Martin Summerhayes (martinsummerhay) wrote,
Martin Summerhayes
martinsummerhay

Are memories really real? How do they work?

“One of the keys to happiness is a bad memory.” ― Rita Mae Brown

Further to the previous articles I have written on memories, 3rd Position nurturing and the power of memories; I wanted to follow up on the topic I briefly covered, that of:

Memories are “not real”, rather they are reconstructions of past events, recreated every time we try to recall the event. If you were to write the event down in as much detail as possible, then leave the memory alone for six months and try to recall it, it will in fact be different. Go on, if you do not believe me, try it.

I always thought and I believed most people think that long-term memories were thought to be physically etched into our brain; permanent and unchanging. Since starting on my Personal Change journey; I have seen and experienced for myself that memories are NOT fixed, they are not immutable. Now it is becoming clear that memories are surprisingly vulnerable, elastic and highly dynamic. I have seen in change programmes, people demonstrate the ability to change, alter or even remove memories. There are also studies in the medical world where they are working on the ability for memories to be turned on or dimmed with a simple dose of drugs. So in an effort to try to understand, I spent some time, trying to skim the surface of the science of memory.

The Science of Memory
Neuroscientists have long viewed memory as a kind of neural architecture, a literal physical reshaping of the microstructure of the brain. This is the textbook description of episodic memory (conscious knowledge of an event). At the core of the brain, memory formation requires an elaborate chemical mix of more than a hundred proteins, but the upshot is that sensory information is coded as electrical pulses and stored through neural networks of the brain. The impulses cause glutamate (one of the brain’s main neurotransmitters) to pop out of one nerve cell and travel across the synapse to activate the next by binding to its receptors, chemically active signaling stations on the cell surface. Ultimately the electrical and chemical signals reach the centers of memory, the almond-size amyg­dala and the banana-shaped hippocampus, adjacent structures buried on either side of the brain.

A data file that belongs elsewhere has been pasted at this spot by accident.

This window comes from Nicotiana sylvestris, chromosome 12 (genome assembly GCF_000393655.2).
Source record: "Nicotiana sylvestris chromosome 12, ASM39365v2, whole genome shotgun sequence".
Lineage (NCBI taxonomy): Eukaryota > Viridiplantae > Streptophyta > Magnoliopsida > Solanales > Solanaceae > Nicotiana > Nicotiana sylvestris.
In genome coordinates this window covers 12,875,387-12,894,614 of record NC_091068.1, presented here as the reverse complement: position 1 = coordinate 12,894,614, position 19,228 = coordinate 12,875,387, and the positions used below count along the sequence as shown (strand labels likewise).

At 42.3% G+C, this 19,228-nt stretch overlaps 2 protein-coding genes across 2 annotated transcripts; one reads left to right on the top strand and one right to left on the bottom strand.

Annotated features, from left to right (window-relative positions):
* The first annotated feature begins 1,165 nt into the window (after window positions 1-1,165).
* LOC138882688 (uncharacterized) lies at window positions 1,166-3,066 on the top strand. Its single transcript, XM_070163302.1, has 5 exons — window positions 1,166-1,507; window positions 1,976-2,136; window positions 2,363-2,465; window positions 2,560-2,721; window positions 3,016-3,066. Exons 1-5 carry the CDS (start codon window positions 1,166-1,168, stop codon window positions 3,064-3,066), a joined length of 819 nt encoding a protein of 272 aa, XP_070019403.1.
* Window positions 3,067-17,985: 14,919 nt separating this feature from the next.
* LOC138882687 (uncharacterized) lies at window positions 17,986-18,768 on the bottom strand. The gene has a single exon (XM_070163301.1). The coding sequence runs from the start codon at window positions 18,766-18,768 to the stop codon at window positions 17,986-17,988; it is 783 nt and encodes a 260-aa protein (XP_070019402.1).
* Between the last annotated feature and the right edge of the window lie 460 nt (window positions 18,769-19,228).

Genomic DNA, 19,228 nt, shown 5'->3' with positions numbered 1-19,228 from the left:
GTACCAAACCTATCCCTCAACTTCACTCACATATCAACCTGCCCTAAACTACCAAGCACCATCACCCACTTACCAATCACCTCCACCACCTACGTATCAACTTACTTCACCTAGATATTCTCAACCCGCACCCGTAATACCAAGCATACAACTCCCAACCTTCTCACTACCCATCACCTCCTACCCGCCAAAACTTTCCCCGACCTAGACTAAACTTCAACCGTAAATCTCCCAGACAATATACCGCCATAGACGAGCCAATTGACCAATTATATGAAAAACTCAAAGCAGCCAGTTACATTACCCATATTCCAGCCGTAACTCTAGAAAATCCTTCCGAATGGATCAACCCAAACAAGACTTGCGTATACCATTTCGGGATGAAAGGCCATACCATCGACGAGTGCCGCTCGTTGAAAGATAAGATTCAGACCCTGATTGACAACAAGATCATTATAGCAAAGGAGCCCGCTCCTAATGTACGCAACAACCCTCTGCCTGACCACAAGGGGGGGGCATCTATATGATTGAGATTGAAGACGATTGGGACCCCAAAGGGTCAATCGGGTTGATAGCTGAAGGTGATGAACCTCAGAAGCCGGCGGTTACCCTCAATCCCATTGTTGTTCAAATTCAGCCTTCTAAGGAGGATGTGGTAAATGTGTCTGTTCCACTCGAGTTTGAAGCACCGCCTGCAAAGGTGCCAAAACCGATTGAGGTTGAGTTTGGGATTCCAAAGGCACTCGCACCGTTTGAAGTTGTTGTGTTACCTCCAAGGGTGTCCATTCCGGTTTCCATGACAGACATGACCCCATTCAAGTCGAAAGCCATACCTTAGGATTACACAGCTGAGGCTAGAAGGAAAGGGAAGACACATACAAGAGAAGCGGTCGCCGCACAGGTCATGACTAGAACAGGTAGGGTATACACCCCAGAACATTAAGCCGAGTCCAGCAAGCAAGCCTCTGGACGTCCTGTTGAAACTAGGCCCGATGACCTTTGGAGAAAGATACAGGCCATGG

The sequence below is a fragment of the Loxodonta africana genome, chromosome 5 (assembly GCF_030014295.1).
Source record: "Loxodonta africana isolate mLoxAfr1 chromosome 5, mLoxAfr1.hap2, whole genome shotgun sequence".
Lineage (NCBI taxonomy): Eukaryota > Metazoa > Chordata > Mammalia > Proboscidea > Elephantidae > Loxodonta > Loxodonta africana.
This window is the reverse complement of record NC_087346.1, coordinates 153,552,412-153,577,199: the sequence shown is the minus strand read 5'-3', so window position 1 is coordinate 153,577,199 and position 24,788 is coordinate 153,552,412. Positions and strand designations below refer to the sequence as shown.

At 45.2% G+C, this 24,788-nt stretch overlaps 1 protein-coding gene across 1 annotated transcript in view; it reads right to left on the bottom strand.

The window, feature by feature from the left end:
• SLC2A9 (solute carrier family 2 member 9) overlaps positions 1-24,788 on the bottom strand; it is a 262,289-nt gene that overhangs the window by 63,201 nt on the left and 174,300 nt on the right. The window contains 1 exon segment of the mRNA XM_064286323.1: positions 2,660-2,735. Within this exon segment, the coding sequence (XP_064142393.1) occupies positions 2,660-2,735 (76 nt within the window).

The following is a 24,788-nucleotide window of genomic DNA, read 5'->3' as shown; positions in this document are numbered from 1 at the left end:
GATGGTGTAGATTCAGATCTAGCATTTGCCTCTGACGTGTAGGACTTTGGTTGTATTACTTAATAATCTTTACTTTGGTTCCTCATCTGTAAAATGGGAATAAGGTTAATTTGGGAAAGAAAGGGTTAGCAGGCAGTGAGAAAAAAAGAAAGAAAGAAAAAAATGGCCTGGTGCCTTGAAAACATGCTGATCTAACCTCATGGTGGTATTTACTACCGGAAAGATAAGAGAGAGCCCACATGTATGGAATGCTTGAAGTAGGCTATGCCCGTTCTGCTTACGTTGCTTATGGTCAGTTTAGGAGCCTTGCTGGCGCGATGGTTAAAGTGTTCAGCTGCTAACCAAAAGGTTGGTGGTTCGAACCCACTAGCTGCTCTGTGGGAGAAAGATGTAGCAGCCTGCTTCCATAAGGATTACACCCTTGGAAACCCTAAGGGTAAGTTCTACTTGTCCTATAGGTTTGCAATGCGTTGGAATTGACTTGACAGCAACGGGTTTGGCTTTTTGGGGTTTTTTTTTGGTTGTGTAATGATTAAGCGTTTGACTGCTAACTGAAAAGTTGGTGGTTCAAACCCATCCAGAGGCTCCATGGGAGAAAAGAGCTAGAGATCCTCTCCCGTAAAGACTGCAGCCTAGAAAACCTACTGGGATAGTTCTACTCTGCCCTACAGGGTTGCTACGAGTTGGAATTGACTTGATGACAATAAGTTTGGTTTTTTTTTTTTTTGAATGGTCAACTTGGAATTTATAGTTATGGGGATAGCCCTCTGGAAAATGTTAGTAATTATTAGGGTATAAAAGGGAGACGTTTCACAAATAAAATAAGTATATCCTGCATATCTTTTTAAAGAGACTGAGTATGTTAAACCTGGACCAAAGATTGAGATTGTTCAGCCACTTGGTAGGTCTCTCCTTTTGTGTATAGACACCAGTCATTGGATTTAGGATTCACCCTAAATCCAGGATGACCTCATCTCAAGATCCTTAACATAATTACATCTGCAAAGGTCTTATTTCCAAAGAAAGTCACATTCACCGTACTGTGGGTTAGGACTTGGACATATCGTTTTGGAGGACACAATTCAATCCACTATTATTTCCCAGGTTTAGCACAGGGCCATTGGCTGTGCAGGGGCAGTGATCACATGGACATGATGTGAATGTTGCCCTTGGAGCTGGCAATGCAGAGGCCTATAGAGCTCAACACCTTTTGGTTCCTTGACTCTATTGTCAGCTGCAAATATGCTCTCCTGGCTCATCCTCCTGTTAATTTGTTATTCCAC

Enacting all these changes takes time, and for up to a few hours the memory is like wet concrete; solidifying but not quite set, still open to interference. Once the process is over, though, the memory is said to be “consolidated.” In the textbook description, neuroscientists talk of memory the way geoscientists describe mountains—built through a dynamic process, but once established almost impossible to reshape quickly except by extraordinary means.

The Reconsolidated Life
As you replay memories, you reawaken and reconstruct them hundreds of times. You do this all the time, unconsciously, with every single memory you have. Each time, you replace the original with a slightly modified version. Eventually you are not really remembering what happened; you are remembering your story about it.

In fact, you can go further than this, you can in fact take a story from someone else, imagine yourself in that story, replay it a number of times and in effect, the “reality of the memory” becomes yours. One of the key change tools within NLP, is the ability to use a timeline and combine that with a visual image of a cinema and sitting in 3rd position postulate, modify, or even remove the aspects of the memory that you do not want. Reconstructing every event and memory from a particular point, going forward in time.